7. Random variables
8. Discrete distributions
9. Explanation for how to interpret means and "mean differences" that are reported in behavioral science literature
10. Central tendency and the shape of the distribution
11. Interpretations of behavioral aspects of data sets with different shapes and skews
12. How to report measures of central tendency in the literature using APA format
13. Applications of measures of central tendency using data sets from business, social sciences, psychology, life science, health science, and education
D. Variability
1. The range and the interquartile range
2. Standard deviation and variance for a population
3. Standard deviations and variance for samples
4. How to determine if a sample is biased or unbiased using variance
5. How to interpret the behavioral aspects of data sets with relatively small, medium, and large standard deviations
6. How to interpret the behavioral aspects of sample data sets by analyzing the relationship between the mean and standard deviation
7. How to report the standard deviation in the literature using APA format
8. Applications of measures of variability using data sets from business, social sciences, psychology, life science, health science, and education
E. Correlation and Regression
1. The pearson correlation
2. Using and interpreting the pearson correlation
3. Uses and applications of the pearson correlation to research in the behavioral sciences, including study design, inter-rater reliability, and concurrent validity, and construct validity
4. Hypothesis tests and the pearson correlation
5. Reporting correlations in the literature using APA format
6. The point-biserial correlation and measuring effect size with r-squared
7. The spearman correlation
8. Applications of pearson's r correlation and the spearman correlation using data sets from business, social sciences, psychology, life science, health science, and education
9. Introduction to regression
10. Analysis and interpretation of data using statistical software, such as SPSS, Excel, or R
11. Applications of regression using data sets from business, social sciences, psychology, life science, health science, and education
F. Z-scores: Location of Scores and Standardized Distributions
1. Definition and introduction to z-scores
2. Z-scores and location in a distribution
3. Using z-scores to standardize a distribution
4. Other standardized distributions based on z-scores
5. The connection between z-scores and inferential statistics
6. Explanation of how inferential statistics are used in the behavioral sciences, such as business, psychology, life sciences, sociology, economics, and education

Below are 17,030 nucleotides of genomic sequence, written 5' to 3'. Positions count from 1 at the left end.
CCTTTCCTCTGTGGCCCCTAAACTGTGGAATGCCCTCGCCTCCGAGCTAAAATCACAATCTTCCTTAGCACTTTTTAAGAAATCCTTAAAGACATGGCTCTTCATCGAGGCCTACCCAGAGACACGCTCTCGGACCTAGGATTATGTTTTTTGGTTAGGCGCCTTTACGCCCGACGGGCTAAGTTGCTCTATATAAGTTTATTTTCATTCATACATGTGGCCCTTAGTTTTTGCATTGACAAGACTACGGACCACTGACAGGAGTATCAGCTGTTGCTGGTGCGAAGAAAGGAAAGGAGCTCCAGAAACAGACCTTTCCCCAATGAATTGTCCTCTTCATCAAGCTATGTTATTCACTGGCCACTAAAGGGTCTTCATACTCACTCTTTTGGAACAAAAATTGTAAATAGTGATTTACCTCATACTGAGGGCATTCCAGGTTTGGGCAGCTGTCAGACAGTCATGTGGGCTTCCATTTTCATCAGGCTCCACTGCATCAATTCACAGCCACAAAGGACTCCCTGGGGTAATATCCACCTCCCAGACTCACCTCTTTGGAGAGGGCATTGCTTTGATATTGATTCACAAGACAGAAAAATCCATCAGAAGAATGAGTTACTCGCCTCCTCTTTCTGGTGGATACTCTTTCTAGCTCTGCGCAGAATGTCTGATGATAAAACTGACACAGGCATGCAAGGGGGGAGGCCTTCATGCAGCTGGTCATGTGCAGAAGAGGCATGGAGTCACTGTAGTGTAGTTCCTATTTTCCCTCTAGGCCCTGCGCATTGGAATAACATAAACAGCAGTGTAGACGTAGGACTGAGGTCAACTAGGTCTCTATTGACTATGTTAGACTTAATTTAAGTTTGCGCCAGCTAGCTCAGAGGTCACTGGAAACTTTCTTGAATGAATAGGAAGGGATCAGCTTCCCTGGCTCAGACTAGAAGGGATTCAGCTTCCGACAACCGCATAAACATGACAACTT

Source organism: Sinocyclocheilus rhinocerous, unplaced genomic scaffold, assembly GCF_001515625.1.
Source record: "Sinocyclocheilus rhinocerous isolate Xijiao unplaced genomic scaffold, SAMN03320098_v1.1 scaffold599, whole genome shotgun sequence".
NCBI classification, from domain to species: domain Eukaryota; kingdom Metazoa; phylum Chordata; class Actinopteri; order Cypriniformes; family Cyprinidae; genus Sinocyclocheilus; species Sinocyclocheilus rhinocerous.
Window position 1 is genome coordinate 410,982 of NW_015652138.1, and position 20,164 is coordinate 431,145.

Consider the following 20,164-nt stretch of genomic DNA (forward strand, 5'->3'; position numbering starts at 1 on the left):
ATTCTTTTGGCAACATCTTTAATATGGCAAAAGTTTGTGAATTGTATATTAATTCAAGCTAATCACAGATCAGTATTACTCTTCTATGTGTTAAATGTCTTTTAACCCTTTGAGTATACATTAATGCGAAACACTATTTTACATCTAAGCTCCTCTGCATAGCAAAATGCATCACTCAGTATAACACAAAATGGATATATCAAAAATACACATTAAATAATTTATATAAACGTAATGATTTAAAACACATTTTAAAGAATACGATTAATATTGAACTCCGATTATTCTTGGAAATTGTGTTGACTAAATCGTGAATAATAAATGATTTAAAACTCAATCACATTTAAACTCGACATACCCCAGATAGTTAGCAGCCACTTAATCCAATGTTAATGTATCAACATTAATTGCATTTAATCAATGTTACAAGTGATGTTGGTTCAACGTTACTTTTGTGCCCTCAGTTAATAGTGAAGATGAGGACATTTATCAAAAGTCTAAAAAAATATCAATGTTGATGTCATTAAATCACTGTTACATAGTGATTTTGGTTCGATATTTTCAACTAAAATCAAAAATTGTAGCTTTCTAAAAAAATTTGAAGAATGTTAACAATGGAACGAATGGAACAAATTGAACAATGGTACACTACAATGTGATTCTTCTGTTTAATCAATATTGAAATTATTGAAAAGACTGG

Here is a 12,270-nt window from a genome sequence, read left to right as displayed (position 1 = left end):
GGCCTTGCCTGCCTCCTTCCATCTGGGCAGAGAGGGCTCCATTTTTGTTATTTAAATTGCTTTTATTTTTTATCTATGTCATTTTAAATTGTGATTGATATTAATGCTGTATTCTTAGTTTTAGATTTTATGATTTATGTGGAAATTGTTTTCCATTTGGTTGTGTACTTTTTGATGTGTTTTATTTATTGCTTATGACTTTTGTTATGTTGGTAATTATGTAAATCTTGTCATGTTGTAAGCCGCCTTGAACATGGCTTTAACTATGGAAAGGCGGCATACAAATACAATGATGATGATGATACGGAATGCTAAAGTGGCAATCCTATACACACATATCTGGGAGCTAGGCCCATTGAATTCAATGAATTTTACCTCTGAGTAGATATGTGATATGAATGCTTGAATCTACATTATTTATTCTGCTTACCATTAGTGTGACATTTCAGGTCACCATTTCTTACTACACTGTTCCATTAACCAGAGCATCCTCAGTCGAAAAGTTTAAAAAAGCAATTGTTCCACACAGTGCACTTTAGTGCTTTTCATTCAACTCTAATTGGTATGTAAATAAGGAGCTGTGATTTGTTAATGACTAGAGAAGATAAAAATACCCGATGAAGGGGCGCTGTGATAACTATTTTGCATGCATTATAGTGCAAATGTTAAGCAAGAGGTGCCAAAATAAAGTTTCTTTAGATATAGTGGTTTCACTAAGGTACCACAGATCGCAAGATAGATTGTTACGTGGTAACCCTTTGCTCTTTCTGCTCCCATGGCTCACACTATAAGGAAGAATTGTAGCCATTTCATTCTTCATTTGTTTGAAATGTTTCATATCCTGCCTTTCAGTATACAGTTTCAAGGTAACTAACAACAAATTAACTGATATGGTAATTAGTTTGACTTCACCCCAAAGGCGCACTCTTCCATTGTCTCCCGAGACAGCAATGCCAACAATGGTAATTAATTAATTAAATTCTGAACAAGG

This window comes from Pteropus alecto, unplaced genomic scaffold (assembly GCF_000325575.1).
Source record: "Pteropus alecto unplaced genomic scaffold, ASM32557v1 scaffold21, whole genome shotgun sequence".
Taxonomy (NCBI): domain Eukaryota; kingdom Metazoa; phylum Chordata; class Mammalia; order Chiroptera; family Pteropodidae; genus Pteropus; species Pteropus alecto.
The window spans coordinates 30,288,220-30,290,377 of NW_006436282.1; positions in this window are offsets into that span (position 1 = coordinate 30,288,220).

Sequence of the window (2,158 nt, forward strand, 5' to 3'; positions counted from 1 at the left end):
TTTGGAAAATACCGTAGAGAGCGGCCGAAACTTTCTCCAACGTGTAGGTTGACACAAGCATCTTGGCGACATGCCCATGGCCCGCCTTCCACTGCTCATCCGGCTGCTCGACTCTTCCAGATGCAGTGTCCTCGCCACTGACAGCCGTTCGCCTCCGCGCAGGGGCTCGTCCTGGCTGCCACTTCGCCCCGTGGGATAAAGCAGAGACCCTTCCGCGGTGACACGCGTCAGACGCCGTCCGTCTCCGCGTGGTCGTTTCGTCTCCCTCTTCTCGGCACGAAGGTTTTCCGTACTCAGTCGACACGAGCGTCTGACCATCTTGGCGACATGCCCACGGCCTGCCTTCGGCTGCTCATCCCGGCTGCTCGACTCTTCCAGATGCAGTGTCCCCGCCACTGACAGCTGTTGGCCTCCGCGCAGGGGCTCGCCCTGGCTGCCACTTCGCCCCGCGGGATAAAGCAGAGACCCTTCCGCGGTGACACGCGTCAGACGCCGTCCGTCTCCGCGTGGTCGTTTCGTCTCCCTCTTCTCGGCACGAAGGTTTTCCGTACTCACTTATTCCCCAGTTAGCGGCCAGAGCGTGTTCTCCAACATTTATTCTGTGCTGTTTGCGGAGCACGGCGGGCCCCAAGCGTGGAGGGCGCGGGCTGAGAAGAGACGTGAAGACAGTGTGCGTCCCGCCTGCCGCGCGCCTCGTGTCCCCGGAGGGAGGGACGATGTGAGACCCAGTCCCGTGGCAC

G. Probability
1. Explanation of the concept of probability using data sets that are exemplar to behavioral sciences
2. Probability and the normal distribution
3. Probabilities and proportions for scores in a normal distribution
4. The connection between probability and inferential statistics
5. Binomial and discrete distributions
6. Random variables and expected value
H. Probability and Samples: The Distribution of Sample Means
1. Samples and sampling error
2. The distribution of sample means
3. Probability and the distribution of sample means
4. The standard error of the mean
5. How to report the standard error in the literature using APA format
6. The connection between the distribution of sample means and inferential statistics
7. Binomial distributions
I. Introduction to Hypothesis Testing
1. The logic of hypothesis testing within the behavioral sciences
2. Uncertainty and errors in hypothesis testing
3. Null and alternative hypothesis
4. P-value and criteria for a decision of significance
5. Z-test as an introduction to hypothesis testing
6. Type I and Type II errors
7. Single-sample z-test
8. Comparison of how one-tailed and two-tailed tests are used within social and behavioral science research, including in disciplines such as business, psychology, sociology, economics, and education
9. Measuring effect size with Cohen's d
10. Interpretations of Cohen's d
11. Importance of effect size and reporting effect size in the literature using APA format
12. Applications using data from at least two of the following disciplines: business, economics, political science, administration of justice, life science, physical science, health science, information technology, and education
J. Single Sample T-Test
1. Hypothesis tests with a single-sample t-statistic (a t-test with one population)
2. Applications of the single-samples t-statistics to research design in the behavioral sciences
3. Measuring effect size for the single-sample t-statistic (Cohen's d and r-squared)
4. Reporting the results of a t-test in the literature using APA format
5. Analysis and interpretation of data using hand calculations and statistical software, such as SPSS, Excel, or R
6. Applications using data from at least two of the following disciplines: business, economics, political science, administration of justice, life science, physical science, health science, information technology, and education
7. Technology based statistical analysis, such as SPSS, Excel or R
K. The Independent Samples T-Test (Between Subjects T-Test)
1. Research design within the behavioral sciences for an independent-samples t-test (a t-test with two populations)